Oddly enough, there are mothers who prefer to have their children at home, annihilating enemies from the safety of the videogame world, rather than being out on the streets and going to clubs in the early morning. “The street is very tough and when these boys go out at night, I don’t sleep until they come back home,” Anselmo and his younger brother Ivan’s mother says. “Plus, here they just drink coffee and smoke like chimneys. On the street, they drink,” she stated.
For those of you who are amazed by this, it should be mentioned that the love young Cubans have for videogames goes way back, to the time of the old Pentium 2s, there were groups of fans who took advantage of IT facilities at technology institutes and universities to play on the network. There were even Starcradr, Sudden Strike and Warcraft 1 “champions”, young boys who were undefeatable on video screens.
However, the sky isn’t always blue. This new “underground” culture is worrying some philosophers and intellectuals, even though it hasn’t been touched upon in government publications. Some scholars on the subject consider the lack of seriousness and the superficiality of the young Cuban generation is both sad and worrying.
Like every other kind of network, SNET has discussion boards like Wifinet or Sumate, with hundreds of users just in Havana. Other forums, such as “Revolico” specialize in exchanges, purchase and selling IT technology and even furniture, cars and houses.
Some young writers and journalists have tried to start up creative debates about different subjects in these forums, from sharing literary pieces and cultural notes to advice and experiences about love (the forever number one subject for Cubans). However, people’s responses have been disheartening.
These are even forums that talk about “Otaku” culture, Manga, Anime fans and other Japanese media products, but there are practically no debates, only information is shared that can’t be accessed via other channels and many participants are comic book fans, when they aren’t graphic designers looking to find out more about these subjects.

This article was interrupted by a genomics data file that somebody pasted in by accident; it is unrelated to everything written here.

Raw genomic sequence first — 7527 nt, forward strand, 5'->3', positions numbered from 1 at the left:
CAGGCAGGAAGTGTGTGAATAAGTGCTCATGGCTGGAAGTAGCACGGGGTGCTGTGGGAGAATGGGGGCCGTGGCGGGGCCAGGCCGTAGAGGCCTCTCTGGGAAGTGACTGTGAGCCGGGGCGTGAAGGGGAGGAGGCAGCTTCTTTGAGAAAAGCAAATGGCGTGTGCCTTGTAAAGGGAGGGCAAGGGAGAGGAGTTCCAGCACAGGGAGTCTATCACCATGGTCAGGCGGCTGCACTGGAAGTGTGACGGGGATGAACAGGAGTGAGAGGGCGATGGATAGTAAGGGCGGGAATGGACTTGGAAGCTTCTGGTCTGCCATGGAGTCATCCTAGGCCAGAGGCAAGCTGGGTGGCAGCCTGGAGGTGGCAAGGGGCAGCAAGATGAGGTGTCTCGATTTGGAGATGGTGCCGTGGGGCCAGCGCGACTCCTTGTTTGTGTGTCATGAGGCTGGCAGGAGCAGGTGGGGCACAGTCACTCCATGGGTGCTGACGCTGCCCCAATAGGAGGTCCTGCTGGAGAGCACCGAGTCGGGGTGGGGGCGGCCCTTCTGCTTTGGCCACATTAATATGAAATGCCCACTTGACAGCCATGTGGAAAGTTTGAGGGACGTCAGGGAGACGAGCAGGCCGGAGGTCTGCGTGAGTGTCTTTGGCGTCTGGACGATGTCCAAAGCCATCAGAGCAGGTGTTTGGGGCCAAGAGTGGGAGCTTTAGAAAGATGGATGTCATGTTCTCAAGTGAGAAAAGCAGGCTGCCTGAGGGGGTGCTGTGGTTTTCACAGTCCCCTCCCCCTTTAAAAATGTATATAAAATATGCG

Another thing we have are comedy sites, another never-ending Cuban subject, where the worse off you are, the more jokes you invest to laugh about your own difficulties. Jokes with a double meaning are especially frequent – from a sexual to political nature – with real experts on the subject.
The dichotomy between education and having technology
Digging deeper into the origins of this phenomenon, it is clear that SNET has been developed by individual and group initiatives created by a youth that “feel” the need to have the internet. Over 30 years ago, when the government opened “Computer Youth Clubs”, it created facilities in every district of the capital and the provinces with 10-20 computers which local young people could use for free for several hours a day.
The idea, praiseworthy in principle, was to encourage young people to get interested in IT, preparing them for an inevitable digital future. Later, technology institutions and universities were equipped with IT classrooms, and this subject ended up in the creation of the IT University, located at the old Soviet base Lourdes, on the outskirts of Havana.
At the IT University, hundreds of young people train up in different aspects of programming and IT development. The final objective is to create a kind of tropical “Silicon Valley” which would produce innovative and marketable software to an international standard.
The ambition, which is totally legitimate and that should be imitated by other countries of these latitudes, however, it hasn’t accounted for the fact that an institution equipped with hundreds of computers and an internet connection, students would also discover… videogames.
This case exemplifies the philosophy of a generation that has been informed about the majority of digital technology’s advantages, however, the majority won’t be able to have access to their own computer at home with the internet. “It exists but it’s not for you,” as is popularly said about consumer goods that don’t exist for ordinary Cubans.
On a recent visit to a store located on 23rd Avenue – the busiest in the capital – we found hard drives, RAM, USBs, video cards and even computer cases with power sources, however at prices that the average Cuban salary can’t afford to pay, and two to three times the price they cost in other American countries or in Europe. Mobile phones are another thing; however, this would be the subject of another more specific article.
In summary, networks like SNET pop up wherever there are people looking for information, for a way to communicate and to entertain themselves. However government frameworks only allow the Cuban people a scarce variety which is conditioned by political considerations, in the face of an absent private legal and varied commerce.
Cubans are inventive, creative and intelligent, however, they don’t want to live in the 21st century and continue living their day to day lives with last century’s technology.